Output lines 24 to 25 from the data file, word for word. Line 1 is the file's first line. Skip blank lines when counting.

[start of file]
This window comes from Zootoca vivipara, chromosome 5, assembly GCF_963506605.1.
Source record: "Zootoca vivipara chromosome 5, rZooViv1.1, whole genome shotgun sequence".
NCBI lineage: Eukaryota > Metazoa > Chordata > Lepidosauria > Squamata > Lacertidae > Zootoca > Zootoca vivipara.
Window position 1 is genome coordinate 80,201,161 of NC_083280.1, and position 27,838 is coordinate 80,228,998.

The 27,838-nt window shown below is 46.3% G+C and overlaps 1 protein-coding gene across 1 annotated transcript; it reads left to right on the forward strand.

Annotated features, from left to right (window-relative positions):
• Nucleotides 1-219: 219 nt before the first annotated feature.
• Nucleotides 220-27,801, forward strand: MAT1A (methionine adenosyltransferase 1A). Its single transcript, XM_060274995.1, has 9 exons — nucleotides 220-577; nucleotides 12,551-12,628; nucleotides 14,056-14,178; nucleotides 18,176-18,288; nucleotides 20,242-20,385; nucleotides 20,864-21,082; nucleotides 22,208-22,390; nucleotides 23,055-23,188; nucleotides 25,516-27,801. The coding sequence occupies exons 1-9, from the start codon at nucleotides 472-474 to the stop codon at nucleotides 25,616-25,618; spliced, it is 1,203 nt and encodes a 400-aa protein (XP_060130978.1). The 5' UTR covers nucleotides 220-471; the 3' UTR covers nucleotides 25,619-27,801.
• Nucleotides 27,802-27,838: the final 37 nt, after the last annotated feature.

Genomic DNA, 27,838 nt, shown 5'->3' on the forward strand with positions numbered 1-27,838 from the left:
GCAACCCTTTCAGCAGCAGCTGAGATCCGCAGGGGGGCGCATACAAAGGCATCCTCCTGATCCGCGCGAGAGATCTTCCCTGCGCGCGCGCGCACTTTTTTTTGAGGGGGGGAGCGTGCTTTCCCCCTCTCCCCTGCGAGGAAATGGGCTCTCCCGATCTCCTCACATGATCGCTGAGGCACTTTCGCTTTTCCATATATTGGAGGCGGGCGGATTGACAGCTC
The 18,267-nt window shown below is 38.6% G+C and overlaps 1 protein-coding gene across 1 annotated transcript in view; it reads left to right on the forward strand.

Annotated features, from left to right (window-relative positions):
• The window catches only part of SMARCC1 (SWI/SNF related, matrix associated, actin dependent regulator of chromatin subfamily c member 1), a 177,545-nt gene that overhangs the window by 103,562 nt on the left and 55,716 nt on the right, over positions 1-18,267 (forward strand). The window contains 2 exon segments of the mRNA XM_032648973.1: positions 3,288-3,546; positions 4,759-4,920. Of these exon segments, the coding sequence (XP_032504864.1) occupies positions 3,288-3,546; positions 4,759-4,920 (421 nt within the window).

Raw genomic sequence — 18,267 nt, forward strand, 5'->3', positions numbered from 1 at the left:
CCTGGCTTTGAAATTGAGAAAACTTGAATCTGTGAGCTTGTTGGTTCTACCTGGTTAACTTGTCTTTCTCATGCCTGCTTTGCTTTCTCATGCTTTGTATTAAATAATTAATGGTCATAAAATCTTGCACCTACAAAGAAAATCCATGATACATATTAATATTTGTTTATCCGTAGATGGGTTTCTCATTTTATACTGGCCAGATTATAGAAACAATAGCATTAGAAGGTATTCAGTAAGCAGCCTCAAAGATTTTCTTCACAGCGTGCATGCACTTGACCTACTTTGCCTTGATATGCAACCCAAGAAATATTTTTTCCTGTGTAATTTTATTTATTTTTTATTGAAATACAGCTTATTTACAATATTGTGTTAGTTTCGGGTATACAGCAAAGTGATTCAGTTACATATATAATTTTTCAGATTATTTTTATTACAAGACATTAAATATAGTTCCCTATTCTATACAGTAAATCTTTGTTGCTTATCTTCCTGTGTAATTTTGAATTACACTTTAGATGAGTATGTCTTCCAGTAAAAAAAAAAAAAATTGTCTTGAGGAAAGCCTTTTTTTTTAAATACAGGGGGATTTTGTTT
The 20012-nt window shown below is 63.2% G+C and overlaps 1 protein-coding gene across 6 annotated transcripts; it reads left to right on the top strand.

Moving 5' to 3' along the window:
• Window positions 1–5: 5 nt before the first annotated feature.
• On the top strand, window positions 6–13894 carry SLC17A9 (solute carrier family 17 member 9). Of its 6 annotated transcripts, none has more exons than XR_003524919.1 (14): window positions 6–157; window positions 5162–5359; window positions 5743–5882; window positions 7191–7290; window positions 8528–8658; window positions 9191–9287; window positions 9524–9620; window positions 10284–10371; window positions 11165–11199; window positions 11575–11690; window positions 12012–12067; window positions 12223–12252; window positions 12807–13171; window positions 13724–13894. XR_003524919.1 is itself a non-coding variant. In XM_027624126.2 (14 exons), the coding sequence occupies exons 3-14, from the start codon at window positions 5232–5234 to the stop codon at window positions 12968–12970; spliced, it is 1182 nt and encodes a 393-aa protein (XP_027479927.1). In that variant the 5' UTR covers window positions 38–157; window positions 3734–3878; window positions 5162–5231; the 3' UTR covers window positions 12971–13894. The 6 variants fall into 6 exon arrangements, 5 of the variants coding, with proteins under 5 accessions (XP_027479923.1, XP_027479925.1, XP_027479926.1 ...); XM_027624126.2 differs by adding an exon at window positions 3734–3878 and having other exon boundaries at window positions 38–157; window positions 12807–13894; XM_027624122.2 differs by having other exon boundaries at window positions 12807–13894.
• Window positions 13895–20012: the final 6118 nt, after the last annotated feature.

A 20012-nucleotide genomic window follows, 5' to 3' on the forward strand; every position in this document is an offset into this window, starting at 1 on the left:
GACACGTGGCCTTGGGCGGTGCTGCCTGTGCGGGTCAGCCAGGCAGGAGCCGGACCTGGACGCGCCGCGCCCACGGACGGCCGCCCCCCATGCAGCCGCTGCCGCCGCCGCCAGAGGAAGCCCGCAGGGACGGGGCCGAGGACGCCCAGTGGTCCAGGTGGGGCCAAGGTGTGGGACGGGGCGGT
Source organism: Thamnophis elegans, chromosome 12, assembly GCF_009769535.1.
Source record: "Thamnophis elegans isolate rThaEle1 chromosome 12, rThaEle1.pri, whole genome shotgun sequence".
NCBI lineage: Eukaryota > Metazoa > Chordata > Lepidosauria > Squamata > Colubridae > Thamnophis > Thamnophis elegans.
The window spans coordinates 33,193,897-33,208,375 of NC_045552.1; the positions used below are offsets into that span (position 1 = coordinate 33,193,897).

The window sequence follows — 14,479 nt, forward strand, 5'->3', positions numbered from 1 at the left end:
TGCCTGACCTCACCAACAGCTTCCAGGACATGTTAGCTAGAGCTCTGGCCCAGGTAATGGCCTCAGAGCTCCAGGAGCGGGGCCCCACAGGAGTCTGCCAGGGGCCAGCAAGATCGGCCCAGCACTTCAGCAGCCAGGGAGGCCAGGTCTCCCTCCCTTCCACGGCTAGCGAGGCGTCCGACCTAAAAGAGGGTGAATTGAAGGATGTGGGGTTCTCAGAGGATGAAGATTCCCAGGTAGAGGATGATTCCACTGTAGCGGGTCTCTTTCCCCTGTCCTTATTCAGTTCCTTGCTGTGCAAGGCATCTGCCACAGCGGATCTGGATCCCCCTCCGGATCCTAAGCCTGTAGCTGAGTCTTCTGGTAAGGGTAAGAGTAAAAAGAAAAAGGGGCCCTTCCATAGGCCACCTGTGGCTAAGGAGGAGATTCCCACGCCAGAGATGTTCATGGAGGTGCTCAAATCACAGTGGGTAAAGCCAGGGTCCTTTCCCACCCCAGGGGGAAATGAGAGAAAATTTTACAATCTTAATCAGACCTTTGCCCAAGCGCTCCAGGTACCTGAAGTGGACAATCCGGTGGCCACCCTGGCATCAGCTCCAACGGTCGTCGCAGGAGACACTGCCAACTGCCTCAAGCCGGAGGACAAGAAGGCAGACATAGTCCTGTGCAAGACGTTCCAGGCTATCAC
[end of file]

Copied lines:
Source organism: Thamnophis elegans, chromosome 12, assembly GCF_009769535.1.
Source record: "Thamnophis elegans isolate rThaEle1 chromosome 12, rThaEle1.pri, whole genome shotgun sequence".